Yeah, you might be really swollen right now. I iced like a fiend when I transitioned. Seriously, a big bucket of ice water up to my knees after every run. I dreaded that more than my runs!
I promise it gets better.
I started as Eric's advice in a half marathon trainning plan with 10 min run with vibram ones twice a week. Then 15 min and so on. On week 12 I'm able to run 30 to 40 min with no pain at all. I think you should let your calves get back to normal and start it all over again little by little...
I've worked on transition now for about 4 month and I've not experienced any calf pain or discomfort. I've logged 90 miles since mid February and I think I can say I've successfully transitioned. And it feels great!!!
I think the key for me was Eric's running in place drill. Check out my 'Waking Up My Feet' post. Barefoot running in place followed by running in place with shoes helped me feel it. And I think feeling it is the key.
I'd really say my feet are stronger after this 4 months and that's not my calves. I don't feel my calves at all during or after my runs. Eric seems to tell folks to let their heel touch down when they experience calf pain. I visualize maintaining my ankle angle and not point the toes (see the Run Form: Foot Strike video).
Take your time and hang in there.
You did way too much in those shoes and I think Eric would agree. You need to start out with 10-15 min once or twice a week and work your way up. When I was doing the 8 week program I used my Nike Frees on foot strengthening days and my regular shoes on the rest of the days. When I graduated to the marathon plan I added the Nike Frees to one workout a week to start (usually on hill workouts) and then after awhile another workout etc. Next thing you know you will be running in them full time. Concentrate on getting better and then go from there. Good luck!!!!!
what richard said...and i would go with eric's suggestions he puts in a lot of his online programs, to start out with 10-15 minutes at a time on soft terrain or a grass field (eric suggests once a week in most of his programs). vibram puts out a little pamphlet with their five fingers shoes that has their recommended foot strengthening exercises, that are basically...heel raises, toe raises, dorsiflexion, plantarflexion, eversion, inversion, and towel grabbing with your toes.
i use the nike free 5.0 for regular running, and my new balance minimus trail shoes for foot strengthening (i haven't transitioned to minimalist shoes yet...the nikes do have a heel).
the calves are what take the brunt of the soreness when you start out running too much in minimalist shoes. without the heel, you pretty much are forced to mid-foot strike, which a lot of work for your calves...maybe similar in effect to running up hills for a long period of time when you aren't used to it. i have always liked erics idea that the more your wear a minimalist shoe, the more a regular shoe will feel odd. also, it is good to think of the minimalist shoe at first as a foot strengthener in and of itself.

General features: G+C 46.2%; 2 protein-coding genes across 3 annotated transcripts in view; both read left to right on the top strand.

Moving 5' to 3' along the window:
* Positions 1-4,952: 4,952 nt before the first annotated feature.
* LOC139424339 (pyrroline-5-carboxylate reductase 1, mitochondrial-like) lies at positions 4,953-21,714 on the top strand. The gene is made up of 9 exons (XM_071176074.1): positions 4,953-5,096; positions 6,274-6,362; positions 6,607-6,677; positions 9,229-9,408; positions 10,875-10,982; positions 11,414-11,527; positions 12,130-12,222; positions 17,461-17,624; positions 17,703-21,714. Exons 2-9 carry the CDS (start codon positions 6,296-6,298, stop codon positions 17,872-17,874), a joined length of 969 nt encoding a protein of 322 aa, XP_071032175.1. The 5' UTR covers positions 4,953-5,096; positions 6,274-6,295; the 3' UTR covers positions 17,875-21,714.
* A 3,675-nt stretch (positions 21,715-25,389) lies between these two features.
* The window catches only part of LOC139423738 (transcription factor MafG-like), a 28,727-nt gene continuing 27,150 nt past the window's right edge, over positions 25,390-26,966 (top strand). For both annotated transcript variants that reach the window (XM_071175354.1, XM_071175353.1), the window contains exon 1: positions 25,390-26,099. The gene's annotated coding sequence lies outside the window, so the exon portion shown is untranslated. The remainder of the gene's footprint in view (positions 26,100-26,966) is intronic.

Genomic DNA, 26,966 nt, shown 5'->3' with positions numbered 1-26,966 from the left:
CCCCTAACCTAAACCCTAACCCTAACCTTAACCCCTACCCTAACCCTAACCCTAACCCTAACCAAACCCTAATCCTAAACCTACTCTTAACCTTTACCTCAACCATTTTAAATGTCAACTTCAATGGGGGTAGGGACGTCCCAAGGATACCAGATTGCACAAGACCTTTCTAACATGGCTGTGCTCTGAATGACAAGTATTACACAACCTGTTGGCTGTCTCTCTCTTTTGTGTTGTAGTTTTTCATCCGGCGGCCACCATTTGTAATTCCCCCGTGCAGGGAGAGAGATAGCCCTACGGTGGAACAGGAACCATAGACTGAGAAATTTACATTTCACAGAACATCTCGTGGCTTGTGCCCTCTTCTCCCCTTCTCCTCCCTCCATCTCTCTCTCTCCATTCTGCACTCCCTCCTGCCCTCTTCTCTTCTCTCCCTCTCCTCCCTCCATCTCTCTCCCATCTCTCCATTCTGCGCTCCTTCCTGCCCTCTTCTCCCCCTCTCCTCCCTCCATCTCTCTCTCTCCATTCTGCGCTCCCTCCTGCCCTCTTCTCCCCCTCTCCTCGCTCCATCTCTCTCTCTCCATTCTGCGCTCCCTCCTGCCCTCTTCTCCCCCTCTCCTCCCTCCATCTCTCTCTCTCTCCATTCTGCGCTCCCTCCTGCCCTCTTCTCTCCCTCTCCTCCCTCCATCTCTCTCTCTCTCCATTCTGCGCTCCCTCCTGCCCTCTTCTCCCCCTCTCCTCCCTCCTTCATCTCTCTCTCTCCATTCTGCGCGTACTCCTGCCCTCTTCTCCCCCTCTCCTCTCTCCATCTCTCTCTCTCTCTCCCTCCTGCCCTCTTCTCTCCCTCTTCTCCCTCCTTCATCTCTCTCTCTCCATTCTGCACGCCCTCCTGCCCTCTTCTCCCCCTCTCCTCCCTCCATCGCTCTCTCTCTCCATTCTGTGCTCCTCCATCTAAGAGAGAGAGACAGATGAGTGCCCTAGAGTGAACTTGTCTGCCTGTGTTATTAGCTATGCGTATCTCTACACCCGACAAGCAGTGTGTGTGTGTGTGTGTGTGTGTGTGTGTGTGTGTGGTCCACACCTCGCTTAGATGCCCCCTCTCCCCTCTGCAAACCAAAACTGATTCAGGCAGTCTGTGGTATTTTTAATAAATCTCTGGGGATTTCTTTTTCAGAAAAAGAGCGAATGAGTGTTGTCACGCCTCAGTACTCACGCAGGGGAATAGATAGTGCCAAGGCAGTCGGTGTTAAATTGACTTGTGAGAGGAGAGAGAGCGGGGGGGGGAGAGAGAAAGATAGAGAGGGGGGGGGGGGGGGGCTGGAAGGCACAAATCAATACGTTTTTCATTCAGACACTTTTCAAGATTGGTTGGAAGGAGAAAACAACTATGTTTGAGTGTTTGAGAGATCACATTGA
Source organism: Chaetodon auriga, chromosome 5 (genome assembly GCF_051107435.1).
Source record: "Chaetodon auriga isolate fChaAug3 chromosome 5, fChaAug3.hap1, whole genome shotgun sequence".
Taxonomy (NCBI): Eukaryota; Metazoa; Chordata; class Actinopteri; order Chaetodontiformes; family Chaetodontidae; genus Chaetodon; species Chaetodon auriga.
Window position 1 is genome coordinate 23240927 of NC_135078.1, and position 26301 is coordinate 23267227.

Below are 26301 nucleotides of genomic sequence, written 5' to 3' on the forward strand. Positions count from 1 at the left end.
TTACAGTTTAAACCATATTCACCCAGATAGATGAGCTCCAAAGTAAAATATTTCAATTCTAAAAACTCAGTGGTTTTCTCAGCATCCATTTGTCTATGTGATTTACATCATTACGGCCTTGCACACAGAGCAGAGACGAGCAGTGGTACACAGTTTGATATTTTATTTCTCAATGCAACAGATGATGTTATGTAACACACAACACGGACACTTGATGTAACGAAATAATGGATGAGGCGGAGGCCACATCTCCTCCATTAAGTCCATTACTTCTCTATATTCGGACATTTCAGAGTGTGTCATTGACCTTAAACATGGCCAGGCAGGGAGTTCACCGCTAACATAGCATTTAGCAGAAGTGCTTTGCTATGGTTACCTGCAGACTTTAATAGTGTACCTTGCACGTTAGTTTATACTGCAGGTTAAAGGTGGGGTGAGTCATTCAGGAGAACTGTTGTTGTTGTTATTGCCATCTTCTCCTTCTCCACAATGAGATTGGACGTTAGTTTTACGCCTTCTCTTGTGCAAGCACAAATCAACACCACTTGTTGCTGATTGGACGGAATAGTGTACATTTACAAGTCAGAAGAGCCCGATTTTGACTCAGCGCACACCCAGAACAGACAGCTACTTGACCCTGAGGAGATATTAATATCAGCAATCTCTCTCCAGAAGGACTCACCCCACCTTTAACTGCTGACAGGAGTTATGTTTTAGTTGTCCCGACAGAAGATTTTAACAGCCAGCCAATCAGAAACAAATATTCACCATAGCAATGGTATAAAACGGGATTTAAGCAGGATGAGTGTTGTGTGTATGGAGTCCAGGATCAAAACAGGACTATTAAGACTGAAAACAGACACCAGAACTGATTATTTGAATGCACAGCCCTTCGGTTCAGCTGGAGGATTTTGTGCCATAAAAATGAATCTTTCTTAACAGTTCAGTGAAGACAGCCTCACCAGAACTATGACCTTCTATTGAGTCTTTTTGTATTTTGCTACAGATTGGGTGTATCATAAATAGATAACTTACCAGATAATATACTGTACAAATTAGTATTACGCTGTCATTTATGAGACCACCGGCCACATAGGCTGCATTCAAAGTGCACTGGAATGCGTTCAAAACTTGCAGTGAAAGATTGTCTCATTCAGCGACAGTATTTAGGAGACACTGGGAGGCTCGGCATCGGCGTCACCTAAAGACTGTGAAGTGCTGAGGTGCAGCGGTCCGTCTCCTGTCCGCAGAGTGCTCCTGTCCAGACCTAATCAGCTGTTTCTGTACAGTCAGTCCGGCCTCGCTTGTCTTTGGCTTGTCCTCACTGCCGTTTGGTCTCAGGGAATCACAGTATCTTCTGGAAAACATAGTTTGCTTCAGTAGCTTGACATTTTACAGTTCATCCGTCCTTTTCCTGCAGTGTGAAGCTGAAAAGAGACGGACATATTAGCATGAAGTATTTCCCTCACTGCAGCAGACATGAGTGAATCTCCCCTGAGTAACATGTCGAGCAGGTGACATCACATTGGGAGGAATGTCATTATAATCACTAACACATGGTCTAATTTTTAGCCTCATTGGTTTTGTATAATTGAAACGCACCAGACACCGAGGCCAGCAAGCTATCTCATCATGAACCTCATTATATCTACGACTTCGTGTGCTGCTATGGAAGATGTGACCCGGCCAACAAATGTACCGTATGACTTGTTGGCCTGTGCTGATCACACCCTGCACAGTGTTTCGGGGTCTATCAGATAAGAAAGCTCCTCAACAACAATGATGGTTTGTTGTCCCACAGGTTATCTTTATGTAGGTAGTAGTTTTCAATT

Hi Barbara - hold tight, mine are coming soon. But lots of great suggestions here.
Hey Eric...I'm definitely holding tight but one question I have is...should i put my asic kayano's back on and keep my mileage up and pick a few days to use those minimalist shoes I have unitl yours come out? I wasnt sure if i put my old shoes back on I'd mess up this new form I'm trying to learn??? Any advice..GREATLY APPRECIATED! :)
I would do a combo of running in minimal shoes for form, strength work and then use your Kayano's for longer runs. Once your feet get strong enough, your Kayanos will not feel very good and you can probably go full time in less of a shoe based on your distance.
That's the best news I've heard all day. I was begining to wonder if it was legal to sell barely used running shoes..as you've seen I've got quite the stash..at least now I know I can use them some more until my feet "out strengthen" my shoes... :)
BTW...what's the ETA on those super sneaks you're creating? was there a blog somewhere that spoke more about what you're creating? I only found the video???
Good advice in this thread. I've been in minimalist shoes for 3 years now. The one thing that is true for 99% of the population is that you need to TRANSITION to minimalist footwear whether it is for running, casual, all day. What varies significantly among the 9% is HOW to transistion. Lots of ways, lots of different success stories. A shoe that's great for me may be terrible for you at any time, or maybe just at this time of your transition.
"Listen to your body" is my #2 advice, which you seem to be doing. My #1 advice is to get straight in your own head a common, natural conflict in this issue: Do I want to prioritize a change of my running form* or do I want to prioritize maintainng my trainng program?
*minimalist shoe change is to support a running form change, one does not (healthily) change ones form to support a new shoe - girls change their form to support walking on 3" stilettos as an example of unhealthy form change to support a shoe
Best of luck to you!
Bill I have a question for you? I agree with your statements. I started and finished eric's 6 week beginners course. Then went to the 8 week. I bought the new balance minimalist shoes because I have wide feet and low arches which I wear orthotics for. I have only run in minamalist for 10 minutes a total of 4 times since i have owned them.
I have had tendonitus in both plantar fac and also achilles tendons and so forth. No injuries in the beginning 6 weej program. Starting to get a lot of inflammation under the ankle in both feet. Which is causing pain while running now.
What do you recommend. Stop the 8 week program and just go 3 times a week in minalmist shoes to strengthen????? Or something else. Stuck in a rutt here.